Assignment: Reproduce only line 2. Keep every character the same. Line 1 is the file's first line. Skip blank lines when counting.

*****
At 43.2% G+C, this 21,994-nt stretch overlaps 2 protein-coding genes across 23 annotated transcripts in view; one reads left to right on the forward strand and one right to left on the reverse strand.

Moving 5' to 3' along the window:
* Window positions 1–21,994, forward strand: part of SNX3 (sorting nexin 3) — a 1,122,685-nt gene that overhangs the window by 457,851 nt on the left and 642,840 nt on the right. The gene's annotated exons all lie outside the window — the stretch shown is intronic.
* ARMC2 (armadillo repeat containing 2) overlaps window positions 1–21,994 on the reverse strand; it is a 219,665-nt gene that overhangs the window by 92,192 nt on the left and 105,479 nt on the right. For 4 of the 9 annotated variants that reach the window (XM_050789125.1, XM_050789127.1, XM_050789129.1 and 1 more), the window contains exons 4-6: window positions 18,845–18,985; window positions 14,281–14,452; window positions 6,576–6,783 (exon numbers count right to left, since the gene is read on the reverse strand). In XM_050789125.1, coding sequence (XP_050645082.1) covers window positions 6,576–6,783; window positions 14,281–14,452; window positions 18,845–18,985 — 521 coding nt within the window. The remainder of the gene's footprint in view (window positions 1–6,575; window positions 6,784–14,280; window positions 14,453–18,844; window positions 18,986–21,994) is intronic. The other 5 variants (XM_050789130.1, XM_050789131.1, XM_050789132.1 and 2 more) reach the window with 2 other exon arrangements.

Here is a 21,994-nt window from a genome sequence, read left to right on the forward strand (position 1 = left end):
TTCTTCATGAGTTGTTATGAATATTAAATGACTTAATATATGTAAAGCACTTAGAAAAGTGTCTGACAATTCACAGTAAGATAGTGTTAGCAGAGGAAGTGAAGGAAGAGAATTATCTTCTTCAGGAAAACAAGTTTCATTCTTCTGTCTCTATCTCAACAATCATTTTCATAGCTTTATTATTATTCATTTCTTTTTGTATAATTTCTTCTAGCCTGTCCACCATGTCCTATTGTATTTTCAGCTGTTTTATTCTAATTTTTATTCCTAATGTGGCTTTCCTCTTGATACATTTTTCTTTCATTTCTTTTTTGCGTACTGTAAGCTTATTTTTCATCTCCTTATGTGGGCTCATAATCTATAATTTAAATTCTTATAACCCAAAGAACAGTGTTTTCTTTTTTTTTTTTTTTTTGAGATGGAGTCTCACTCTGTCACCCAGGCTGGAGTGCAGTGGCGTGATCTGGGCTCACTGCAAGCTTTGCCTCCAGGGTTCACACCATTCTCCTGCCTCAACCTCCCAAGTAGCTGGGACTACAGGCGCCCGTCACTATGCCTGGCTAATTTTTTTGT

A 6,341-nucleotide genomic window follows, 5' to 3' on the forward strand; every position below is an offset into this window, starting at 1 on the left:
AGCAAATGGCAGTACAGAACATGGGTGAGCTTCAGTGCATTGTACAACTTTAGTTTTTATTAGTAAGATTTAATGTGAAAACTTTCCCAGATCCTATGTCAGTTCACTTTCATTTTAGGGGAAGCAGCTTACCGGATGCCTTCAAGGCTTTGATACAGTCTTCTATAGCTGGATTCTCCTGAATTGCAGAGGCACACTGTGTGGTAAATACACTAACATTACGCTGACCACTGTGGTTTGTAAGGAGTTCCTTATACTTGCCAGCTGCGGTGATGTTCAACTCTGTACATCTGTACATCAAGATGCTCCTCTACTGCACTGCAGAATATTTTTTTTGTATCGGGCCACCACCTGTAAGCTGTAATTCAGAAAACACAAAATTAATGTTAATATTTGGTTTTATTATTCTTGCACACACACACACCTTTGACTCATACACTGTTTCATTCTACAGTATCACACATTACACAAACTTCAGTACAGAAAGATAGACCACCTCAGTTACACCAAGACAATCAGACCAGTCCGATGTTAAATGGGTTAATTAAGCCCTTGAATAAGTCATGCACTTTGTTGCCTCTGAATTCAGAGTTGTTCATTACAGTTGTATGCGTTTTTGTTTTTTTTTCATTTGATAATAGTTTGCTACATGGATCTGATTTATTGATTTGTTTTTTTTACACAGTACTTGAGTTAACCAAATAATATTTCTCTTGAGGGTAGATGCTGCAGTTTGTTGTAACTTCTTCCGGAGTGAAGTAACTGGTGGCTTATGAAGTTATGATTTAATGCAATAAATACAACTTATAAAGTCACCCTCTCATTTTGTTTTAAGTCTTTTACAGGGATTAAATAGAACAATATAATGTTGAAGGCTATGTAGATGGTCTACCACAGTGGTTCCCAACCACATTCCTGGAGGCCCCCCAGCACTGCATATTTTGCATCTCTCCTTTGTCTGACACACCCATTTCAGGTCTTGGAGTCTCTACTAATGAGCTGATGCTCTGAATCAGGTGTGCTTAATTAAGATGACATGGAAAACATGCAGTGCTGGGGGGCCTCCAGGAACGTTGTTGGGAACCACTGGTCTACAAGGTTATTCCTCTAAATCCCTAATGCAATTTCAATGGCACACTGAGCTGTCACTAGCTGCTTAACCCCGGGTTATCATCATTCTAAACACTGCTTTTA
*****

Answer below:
Moving 5' to 3' along the window: